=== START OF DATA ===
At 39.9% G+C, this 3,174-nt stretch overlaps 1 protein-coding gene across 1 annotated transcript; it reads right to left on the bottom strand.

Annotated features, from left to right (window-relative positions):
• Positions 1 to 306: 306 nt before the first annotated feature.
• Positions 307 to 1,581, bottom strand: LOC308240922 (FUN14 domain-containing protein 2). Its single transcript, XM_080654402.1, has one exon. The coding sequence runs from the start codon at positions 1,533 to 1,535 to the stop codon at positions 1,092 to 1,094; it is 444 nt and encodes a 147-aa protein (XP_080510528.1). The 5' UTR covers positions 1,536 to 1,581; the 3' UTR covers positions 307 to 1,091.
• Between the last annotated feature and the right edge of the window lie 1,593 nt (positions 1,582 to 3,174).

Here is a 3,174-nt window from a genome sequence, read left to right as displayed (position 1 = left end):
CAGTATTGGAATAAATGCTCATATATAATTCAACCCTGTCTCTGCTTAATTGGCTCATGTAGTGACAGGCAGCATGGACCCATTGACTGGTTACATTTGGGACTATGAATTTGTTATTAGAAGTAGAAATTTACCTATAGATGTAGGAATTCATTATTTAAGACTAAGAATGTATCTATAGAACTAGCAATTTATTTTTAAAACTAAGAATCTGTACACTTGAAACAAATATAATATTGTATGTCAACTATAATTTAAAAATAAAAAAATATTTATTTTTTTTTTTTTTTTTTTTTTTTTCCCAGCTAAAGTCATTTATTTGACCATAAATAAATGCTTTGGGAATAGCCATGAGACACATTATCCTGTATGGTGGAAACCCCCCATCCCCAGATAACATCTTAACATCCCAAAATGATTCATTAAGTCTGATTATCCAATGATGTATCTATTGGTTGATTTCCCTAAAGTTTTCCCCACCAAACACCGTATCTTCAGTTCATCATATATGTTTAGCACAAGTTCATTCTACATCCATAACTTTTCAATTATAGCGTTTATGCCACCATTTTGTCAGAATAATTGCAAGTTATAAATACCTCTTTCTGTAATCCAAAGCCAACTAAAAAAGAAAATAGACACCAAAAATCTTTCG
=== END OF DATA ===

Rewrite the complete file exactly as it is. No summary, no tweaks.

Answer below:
At 39.9% G+C, this 3,174-nt stretch overlaps 1 protein-coding gene across 1 annotated transcript; it reads right to left on the bottom strand.

Annotated features, from left to right (window-relative positions):
• Positions 1 to 306: 306 nt before the first annotated feature.
• Positions 307 to 1,581, bottom strand: LOC308240922 (FUN14 domain-containing protein 2). Its single transcript, XM_080654402.1, has one exon. The coding sequence runs from the start codon at positions 1,533 to 1,535 to the stop codon at positions 1,092 to 1,094; it is 444 nt and encodes a 147-aa protein (XP_080510528.1). The 5' UTR covers positions 1,536 to 1,581; the 3' UTR covers positions 307 to 1,091.
• Between the last annotated feature and the right edge of the window lie 1,593 nt (positions 1,582 to 3,174).

Here is a 3,174-nt window from a genome sequence, read left to right as displayed (position 1 = left end):
CAGTATTGGAATAAATGCTCATATATAATTCAACCCTGTCTCTGCTTAATTGGCTCATGTAGTGACAGGCAGCATGGACCCATTGACTGGTTACATTTGGGACTATGAATTTGTTATTAGAAGTAGAAATTTACCTATAGATGTAGGAATTCATTATTTAAGACTAAGAATGTATCTATAGAACTAGCAATTTATTTTTAAAACTAAGAATCTGTACACTTGAAACAAATATAATATTGTATGTCAACTATAATTTAAAAATAAAAAAATATTTATTTTTTTTTTTTTTTTTTTTTTTTTCCCAGCTAAAGTCATTTATTTGACCATAAATAAATGCTTTGGGAATAGCCATGAGACACATTATCCTGTATGGTGGAAACCCCCCATCCCCAGATAACATCTTAACATCCCAAAATGATTCATTAAGTCTGATTATCCAATGATGTATCTATTGGTTGATTTCCCTAAAGTTTTCCCCACCAAACACCGTATCTTCAGTTCATCATATATGTTTAGCACAAGTTCATTCTACATCCATAACTTTTCAATTATAGCGTTTATGCCACCATTTTGTCAGAATAATTGCAAGTTATAAATACCTCTTTCTGTAATCCAAAGCCAACTAAAAAAGAAAATAGACACCAAAAATCTTTCG